There is no better way to travel than by taste. And as far from home as I am, this is the one recipe that can send me there, even once a year, just as Proust traveled to Combray through his cup of tea and madeleine.
With one bite of this bread, I am instantly transported to the stairs my siblings and I ran down on Christmas morning, before running back up as we were made to take a picture half-asleep at the top. We then ran down again to see what Santa had left us—nothing was labeled by name; we navigated based on a shared understanding of each other’s personalities. The Legos weren’t for me, but anything about France was.
This is my third Christmas in France, and this recipe is what has brought me home each year (except one, where it was replaced by croissants and foie gras. Not at the same time!). It’s a recipe that traveled with my family through four cities—and four different flights of stairs—as we moved and moved again, and survives still as we, the children, are increasingly left at the helm of ensuring the Christmas bread gets made (even the one year I accidentally emptied an entire oregano container on it). It was always the launching point of our Christmas day—only those stacks of unwrapped presents from Santa could be played with before the bread was eaten. Wrapped presents were for after, and lots of coffee fell in between.
Its origins stem from so long ago I thought of them as mythical and had to ask my mom, who said she was inspired to tweak a bread recipe when her mom gave her a Christmas tree-shaped pan more than 20 years ago. All of us have come to know the recipe—or at least its flavors—by heart, and while I don’t have (or have space for) a tree pan now, I try my hardest to form it as such with whatever I have.
It’s a recipe that could easily be made for apéro year-round instead of a savory breakfast, and the ingredients can change for the pickiest of eaters—for years, my mom left the top of the tree without onions or mustard to appease my sister and I.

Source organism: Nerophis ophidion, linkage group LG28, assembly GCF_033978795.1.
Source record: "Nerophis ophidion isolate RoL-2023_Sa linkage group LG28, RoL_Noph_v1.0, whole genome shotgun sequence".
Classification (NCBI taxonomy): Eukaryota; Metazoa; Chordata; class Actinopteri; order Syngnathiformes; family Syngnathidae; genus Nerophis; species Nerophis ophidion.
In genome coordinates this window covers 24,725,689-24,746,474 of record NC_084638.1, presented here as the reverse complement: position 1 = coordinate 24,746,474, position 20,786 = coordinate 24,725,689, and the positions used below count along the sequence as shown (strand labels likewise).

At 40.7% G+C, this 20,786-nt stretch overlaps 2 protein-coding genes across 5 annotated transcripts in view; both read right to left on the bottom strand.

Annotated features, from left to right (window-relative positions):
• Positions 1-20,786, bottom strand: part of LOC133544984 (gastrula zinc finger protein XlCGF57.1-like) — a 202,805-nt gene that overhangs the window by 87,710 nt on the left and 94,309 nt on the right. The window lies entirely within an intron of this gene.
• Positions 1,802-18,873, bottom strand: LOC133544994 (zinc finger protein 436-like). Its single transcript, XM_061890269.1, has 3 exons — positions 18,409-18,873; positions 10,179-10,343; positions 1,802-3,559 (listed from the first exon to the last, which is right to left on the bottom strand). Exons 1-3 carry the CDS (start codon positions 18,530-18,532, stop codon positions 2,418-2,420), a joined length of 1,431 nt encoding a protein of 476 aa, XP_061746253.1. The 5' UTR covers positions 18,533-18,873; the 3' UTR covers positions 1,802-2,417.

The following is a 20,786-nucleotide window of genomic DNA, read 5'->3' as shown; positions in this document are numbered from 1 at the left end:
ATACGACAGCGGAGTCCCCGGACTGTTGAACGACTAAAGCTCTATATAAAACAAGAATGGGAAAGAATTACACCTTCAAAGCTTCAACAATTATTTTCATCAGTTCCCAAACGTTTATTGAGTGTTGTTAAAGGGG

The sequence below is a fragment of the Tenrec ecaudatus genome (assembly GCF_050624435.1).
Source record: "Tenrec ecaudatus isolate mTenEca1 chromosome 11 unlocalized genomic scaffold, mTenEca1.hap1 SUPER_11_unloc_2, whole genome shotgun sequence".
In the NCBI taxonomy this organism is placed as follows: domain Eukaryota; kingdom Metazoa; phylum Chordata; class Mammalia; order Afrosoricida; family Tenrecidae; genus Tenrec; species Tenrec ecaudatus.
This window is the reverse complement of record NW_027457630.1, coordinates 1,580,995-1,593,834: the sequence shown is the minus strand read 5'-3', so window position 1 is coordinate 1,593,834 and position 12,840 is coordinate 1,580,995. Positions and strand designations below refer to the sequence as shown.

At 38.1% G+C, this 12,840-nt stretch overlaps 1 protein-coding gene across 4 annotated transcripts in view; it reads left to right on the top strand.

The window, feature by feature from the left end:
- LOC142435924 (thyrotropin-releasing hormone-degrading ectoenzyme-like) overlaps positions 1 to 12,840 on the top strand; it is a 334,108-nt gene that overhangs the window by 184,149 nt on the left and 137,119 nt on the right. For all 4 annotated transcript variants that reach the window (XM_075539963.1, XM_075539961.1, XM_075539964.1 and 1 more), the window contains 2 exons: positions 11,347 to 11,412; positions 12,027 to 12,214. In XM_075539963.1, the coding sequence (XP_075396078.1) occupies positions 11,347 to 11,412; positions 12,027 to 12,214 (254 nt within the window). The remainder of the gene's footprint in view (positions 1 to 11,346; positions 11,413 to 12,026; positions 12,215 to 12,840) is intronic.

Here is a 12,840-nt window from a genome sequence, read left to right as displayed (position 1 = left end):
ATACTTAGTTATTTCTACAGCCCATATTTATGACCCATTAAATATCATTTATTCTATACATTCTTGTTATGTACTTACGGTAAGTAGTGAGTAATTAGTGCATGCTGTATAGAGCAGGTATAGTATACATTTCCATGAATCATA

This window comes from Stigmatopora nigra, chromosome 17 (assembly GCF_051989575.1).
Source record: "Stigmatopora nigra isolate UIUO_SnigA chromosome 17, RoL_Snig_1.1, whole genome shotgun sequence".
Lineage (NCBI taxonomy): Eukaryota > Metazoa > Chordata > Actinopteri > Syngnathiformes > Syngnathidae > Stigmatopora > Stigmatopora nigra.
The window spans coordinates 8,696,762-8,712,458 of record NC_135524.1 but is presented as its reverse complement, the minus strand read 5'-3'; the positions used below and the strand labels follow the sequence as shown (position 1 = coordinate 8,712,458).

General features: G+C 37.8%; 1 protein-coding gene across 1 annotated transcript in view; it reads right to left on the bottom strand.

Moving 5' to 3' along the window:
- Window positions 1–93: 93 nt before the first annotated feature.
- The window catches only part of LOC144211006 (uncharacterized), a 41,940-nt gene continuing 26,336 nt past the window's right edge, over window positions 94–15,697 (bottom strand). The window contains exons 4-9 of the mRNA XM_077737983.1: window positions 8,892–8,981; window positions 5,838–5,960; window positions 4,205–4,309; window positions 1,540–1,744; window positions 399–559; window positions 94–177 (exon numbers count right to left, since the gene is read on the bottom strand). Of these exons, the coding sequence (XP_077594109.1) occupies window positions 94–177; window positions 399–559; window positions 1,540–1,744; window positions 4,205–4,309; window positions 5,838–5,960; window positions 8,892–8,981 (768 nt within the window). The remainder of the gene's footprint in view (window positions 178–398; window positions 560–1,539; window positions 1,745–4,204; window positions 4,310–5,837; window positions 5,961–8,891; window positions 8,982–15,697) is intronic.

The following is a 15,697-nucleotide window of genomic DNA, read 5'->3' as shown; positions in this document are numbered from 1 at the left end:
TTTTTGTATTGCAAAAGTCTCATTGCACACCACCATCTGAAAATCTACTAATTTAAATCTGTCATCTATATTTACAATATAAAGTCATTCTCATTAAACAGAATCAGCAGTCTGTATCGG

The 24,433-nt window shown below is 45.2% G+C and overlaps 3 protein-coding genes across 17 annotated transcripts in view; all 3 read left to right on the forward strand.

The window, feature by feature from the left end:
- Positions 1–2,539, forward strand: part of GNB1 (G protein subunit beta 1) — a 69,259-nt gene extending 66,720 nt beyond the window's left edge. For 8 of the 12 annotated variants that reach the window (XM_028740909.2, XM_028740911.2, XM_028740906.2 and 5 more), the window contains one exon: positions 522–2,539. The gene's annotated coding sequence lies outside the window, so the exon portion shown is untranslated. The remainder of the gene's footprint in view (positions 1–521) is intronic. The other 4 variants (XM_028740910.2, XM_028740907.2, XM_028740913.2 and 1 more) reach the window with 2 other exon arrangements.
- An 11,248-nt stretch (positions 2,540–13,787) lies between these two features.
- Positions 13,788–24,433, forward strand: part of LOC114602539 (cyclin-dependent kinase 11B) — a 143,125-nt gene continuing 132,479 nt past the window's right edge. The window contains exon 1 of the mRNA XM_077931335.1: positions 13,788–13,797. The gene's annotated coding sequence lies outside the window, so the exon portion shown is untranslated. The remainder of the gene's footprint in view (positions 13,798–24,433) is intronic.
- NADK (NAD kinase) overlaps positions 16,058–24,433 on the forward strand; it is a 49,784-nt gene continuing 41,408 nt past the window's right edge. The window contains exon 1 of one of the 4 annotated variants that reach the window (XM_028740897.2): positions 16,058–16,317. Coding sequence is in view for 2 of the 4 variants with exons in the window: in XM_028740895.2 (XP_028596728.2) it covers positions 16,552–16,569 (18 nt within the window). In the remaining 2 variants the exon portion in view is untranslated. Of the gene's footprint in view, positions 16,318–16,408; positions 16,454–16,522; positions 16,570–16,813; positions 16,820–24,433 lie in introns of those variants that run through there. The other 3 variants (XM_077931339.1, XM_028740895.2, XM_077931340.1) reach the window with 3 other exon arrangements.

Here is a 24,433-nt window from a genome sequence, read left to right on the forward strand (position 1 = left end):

Now, whenever people ask for family recipes this is the only one that comes to mind, the one whose taste surrounds me with Christmas trees as they spring into being and the coffee brews far too early in the morning. And while it may not taste like Christmas to you, I promise it’s worth it all the same. ♦
- 1 package of store-bought pizza dough, French bread dough, or croissant dough
- One medium onion, minced
- Between ⅓ cup and ½ cup shredded cheddar cheese (see note)
- ½ cup bacon (around 100 grams)
- 3 tsp. Dijon mustard
- 1 tsp. oregano
- Preheat oven per the instructions on the bread dough package and grease a metal baking pan (interesting shapes work well here!). Roll out the dough so it forms a rectangular shape if it doesn't already.
- Cook bacon until it is lightly browned and roughly chop it.
- In the same skillet (without removing the bacon grease), brown the onions.
- While the bacon and onions are cooking, spread the Dijon mustard to cover the dough, then sprinkle on half of the oregano.
- When the onions have finished cooking and have cooled slightly, evenly sprinkle them on the dough. Repeat this process with the bacon and then cheese (use your discretion on how much cheese, it should only be a light cover).
- Sprinkle the remaining oregano on top of the cheese.
- Carefully roll the dough into a pinwheel shape, making sure the fillings stay in as you roll.
- Slice the roll into 1" pieces, and place the circles on the greased baking pan.
- Cook bread per the instructions on the package.
Adjust the amounts of cheese and bacon to the amount of dough you're working with.